4. Nonprofit organizations can help define data norms and standards in countries where the data policy landscape is more nascent.
Nonprofit organizations often collect data in policy vacuums, and can therefore lead the way on responsible behavior and policy support. As entities focused on protecting the rights of the most vulnerable, many nonprofits feel the ethical obligation to use and manage individuals’ data in a responsible way, but few entities have firmly defined what that means in practice. Defining the threshold of comfort with your collaborators early on is key, as there is often a fine balance between maximizing the immediate benefits and mitigating the long-term risks of data sharing. Successful use cases can set an example that others may choose to follow until the broader policy environment matures.
5. Dedicated funding for data collaboration is a necessity, not a luxury.
While internal buy-in is important to advance a nonprofit data collaborative, buy-in alone is not enough. Collaboration announcements too often dissolve when routine responsibilities compete with new priorities that don’t have a clear resource commitment from all partners. Such commitments should be explicit in terms of both time and money spent on staff time spent managing the collaboration process at all levels of the organization — from software developers and program managers, up through to CEOs and CIOs.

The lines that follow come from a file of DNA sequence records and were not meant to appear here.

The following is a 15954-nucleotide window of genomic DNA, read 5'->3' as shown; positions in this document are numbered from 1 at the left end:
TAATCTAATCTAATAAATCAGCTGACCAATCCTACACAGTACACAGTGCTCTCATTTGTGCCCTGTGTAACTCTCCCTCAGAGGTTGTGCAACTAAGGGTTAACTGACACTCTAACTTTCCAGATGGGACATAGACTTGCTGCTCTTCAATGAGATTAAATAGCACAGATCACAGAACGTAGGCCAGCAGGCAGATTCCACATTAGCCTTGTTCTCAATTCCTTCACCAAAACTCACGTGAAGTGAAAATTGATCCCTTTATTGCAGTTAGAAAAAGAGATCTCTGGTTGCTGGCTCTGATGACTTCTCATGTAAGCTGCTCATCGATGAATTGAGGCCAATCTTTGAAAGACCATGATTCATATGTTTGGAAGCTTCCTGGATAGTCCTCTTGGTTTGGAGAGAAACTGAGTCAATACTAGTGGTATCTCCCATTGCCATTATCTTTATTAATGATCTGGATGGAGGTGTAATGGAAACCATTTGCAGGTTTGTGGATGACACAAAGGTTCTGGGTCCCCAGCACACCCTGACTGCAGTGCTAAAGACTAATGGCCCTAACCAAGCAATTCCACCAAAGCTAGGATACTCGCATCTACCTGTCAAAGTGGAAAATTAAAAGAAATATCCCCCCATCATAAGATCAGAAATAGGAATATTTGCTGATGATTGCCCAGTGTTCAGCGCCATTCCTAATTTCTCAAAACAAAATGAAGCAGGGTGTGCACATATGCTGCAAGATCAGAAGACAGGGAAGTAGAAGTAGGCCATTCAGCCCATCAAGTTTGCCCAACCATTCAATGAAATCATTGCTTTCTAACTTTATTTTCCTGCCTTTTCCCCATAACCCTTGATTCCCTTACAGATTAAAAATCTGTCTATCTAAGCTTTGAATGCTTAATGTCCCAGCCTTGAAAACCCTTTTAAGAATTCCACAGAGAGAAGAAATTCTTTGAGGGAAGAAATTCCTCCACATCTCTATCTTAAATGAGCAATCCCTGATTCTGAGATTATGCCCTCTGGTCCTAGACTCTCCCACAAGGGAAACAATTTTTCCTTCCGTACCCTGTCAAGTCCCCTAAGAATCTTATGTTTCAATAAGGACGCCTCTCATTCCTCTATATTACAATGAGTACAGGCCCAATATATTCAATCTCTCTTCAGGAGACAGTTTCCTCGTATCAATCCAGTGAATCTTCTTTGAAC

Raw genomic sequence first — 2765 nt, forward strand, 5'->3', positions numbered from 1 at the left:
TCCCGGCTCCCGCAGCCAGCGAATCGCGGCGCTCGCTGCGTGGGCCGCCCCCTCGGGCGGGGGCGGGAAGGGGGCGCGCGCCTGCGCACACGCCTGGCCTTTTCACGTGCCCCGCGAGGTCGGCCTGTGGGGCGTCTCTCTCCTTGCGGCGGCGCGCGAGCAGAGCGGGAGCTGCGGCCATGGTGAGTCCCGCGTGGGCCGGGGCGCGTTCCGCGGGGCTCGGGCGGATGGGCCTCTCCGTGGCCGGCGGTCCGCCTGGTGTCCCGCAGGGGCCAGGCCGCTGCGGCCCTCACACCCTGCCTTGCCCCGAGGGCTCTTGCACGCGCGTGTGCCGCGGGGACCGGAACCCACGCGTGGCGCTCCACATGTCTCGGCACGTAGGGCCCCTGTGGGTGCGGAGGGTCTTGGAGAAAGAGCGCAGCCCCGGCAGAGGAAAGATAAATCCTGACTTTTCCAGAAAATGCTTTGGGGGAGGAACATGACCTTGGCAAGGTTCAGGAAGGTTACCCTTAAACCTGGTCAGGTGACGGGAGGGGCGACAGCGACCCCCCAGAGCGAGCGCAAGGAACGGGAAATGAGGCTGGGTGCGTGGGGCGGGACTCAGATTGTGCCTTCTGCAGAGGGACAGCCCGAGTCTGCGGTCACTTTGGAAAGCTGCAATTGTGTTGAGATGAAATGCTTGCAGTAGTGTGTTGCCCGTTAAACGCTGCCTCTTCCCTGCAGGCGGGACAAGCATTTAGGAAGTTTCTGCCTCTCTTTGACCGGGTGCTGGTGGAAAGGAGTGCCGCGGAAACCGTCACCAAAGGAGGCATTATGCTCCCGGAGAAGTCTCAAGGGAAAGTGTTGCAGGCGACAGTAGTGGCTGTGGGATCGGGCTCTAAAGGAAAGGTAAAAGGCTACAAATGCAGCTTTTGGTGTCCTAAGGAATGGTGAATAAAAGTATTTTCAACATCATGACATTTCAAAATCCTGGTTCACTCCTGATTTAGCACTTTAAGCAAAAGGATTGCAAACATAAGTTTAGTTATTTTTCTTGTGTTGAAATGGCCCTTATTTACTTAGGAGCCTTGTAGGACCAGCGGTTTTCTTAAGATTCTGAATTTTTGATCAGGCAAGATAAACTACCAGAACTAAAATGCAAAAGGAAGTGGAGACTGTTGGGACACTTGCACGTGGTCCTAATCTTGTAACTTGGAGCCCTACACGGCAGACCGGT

6. Just because we’re afraid of something doesn’t mean a solution doesn’t exist.
The pressure to ethically, responsibly, and effectively share, integrate, and manage data has a tendency to stunt program implementation — some would rather do nothing than introduce the potential for a privacy breach and its cascading consequences. Often the underlying assumption is that the tools and technologies we need to safeguard our beneficiaries TODAY as well as TOMORROW are still beyond reach, when they actually exist right now. Specific forms of encryption, user and view rights, and audit trails are examples of measures commonly deployed to protect beneficiary data. And where immediate solutions don’t yet exist, fit-for-purpose solutions can be built and adapted as programs launch and later mature. Data collaborators can benefit from conducting a workflow risk assessment — identifying privacy and ethics concerns at each stage of a program’s data lifecycle. With these risks clearly articulated early on, it is easier to determine whether and when they can be mitigated through new technologies or processes — without compromising impact.